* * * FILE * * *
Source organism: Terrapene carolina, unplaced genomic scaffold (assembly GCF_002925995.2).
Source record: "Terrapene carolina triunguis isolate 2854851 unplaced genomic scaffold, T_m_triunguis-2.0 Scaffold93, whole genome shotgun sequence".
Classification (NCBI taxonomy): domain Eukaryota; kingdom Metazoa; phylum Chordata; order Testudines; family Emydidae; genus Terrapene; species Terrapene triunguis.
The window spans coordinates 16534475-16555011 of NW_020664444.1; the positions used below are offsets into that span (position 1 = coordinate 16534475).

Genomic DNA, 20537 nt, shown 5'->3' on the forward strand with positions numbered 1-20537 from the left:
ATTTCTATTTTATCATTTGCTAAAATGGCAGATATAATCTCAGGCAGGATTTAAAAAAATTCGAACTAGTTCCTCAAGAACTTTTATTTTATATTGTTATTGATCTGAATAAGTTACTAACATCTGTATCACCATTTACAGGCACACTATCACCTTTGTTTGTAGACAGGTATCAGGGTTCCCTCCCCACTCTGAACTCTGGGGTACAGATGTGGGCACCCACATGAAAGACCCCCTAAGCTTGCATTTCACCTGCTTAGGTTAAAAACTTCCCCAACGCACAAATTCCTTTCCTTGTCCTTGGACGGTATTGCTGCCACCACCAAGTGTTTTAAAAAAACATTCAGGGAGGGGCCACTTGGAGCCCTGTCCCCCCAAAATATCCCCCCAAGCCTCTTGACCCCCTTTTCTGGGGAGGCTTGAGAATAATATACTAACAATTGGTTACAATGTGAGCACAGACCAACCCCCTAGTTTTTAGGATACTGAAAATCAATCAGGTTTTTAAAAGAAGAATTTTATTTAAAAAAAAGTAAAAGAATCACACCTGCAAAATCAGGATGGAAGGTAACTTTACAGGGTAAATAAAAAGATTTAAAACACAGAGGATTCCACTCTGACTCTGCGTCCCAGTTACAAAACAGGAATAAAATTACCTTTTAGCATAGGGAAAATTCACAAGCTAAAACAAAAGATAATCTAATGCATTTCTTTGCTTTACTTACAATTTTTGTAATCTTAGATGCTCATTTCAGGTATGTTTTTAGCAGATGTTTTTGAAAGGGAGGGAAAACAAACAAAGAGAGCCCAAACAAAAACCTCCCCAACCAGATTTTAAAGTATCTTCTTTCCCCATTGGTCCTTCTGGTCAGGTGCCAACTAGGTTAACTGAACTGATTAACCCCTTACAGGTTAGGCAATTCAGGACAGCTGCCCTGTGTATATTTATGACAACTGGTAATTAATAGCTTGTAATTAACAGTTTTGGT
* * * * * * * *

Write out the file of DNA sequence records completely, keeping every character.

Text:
Source organism: Terrapene carolina, unplaced genomic scaffold (assembly GCF_002925995.2).
Source record: "Terrapene carolina triunguis isolate 2854851 unplaced genomic scaffold, T_m_triunguis-2.0 Scaffold93, whole genome shotgun sequence".
Classification (NCBI taxonomy): domain Eukaryota; kingdom Metazoa; phylum Chordata; order Testudines; family Emydidae; genus Terrapene; species Terrapene triunguis.
The window spans coordinates 16534475-16555011 of NW_020664444.1; the positions used below are offsets into that span (position 1 = coordinate 16534475).

Genomic DNA, 20537 nt, shown 5'->3' on the forward strand with positions numbered 1-20537 from the left:
ATTTCTATTTTATCATTTGCTAAAATGGCAGATATAATCTCAGGCAGGATTTAAAAAAATTCGAACTAGTTCCTCAAGAACTTTTATTTTATATTGTTATTGATCTGAATAAGTTACTAACATCTGTATCACCATTTACAGGCACACTATCACCTTTGTTTGTAGACAGGTATCAGGGTTCCCTCCCCACTCTGAACTCTGGGGTACAGATGTGGGCACCCACATGAAAGACCCCCTAAGCTTGCATTTCACCTGCTTAGGTTAAAAACTTCCCCAACGCACAAATTCCTTTCCTTGTCCTTGGACGGTATTGCTGCCACCACCAAGTGTTTTAAAAAAACATTCAGGGAGGGGCCACTTGGAGCCCTGTCCCCCCAAAATATCCCCCCAAGCCTCTTGACCCCCTTTTCTGGGGAGGCTTGAGAATAATATACTAACAATTGGTTACAATGTGAGCACAGACCAACCCCCTAGTTTTTAGGATACTGAAAATCAATCAGGTTTTTAAAAGAAGAATTTTATTTAAAAAAAAGTAAAAGAATCACACCTGCAAAATCAGGATGGAAGGTAACTTTACAGGGTAAATAAAAAGATTTAAAACACAGAGGATTCCACTCTGACTCTGCGTCCCAGTTACAAAACAGGAATAAAATTACCTTTTAGCATAGGGAAAATTCACAAGCTAAAACAAAAGATAATCTAATGCATTTCTTTGCTTTACTTACAATTTTTGTAATCTTAGATGCTCATTTCAGGTATGTTTTTAGCAGATGTTTTTGAAAGGGAGGGAAAACAAACAAAGAGAGCCCAAACAAAAACCTCCCCAACCAGATTTTAAAGTATCTTCTTTCCCCATTGGTCCTTCTGGTCAGGTGCCAACTAGGTTAACTGAACTGATTAACCCCTTACAGGTTAGGCAATTCAGGACAGCTGCCCTGTGTATATTTATGACAACTGGTAATTAATAGCTTGTAATTAACAGTTTTGGT